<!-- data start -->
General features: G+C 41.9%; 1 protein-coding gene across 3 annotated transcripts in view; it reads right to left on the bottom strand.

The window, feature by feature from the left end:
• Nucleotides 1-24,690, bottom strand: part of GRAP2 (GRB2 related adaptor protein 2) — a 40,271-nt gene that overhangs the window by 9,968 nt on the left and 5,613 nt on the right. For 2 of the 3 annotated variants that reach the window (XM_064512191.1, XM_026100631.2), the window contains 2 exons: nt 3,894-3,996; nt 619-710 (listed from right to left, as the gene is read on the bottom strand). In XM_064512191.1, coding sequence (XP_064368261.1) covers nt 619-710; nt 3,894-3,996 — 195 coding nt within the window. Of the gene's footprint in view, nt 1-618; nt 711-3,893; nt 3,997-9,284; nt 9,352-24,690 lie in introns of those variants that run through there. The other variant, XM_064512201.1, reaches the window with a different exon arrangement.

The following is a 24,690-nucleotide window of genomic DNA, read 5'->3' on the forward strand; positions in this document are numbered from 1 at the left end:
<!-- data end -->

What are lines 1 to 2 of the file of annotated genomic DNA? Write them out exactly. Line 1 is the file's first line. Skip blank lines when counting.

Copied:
General features: G+C 41.9%; 1 protein-coding gene across 3 annotated transcripts in view; it reads right to left on the bottom strand.

The window, feature by feature from the left end: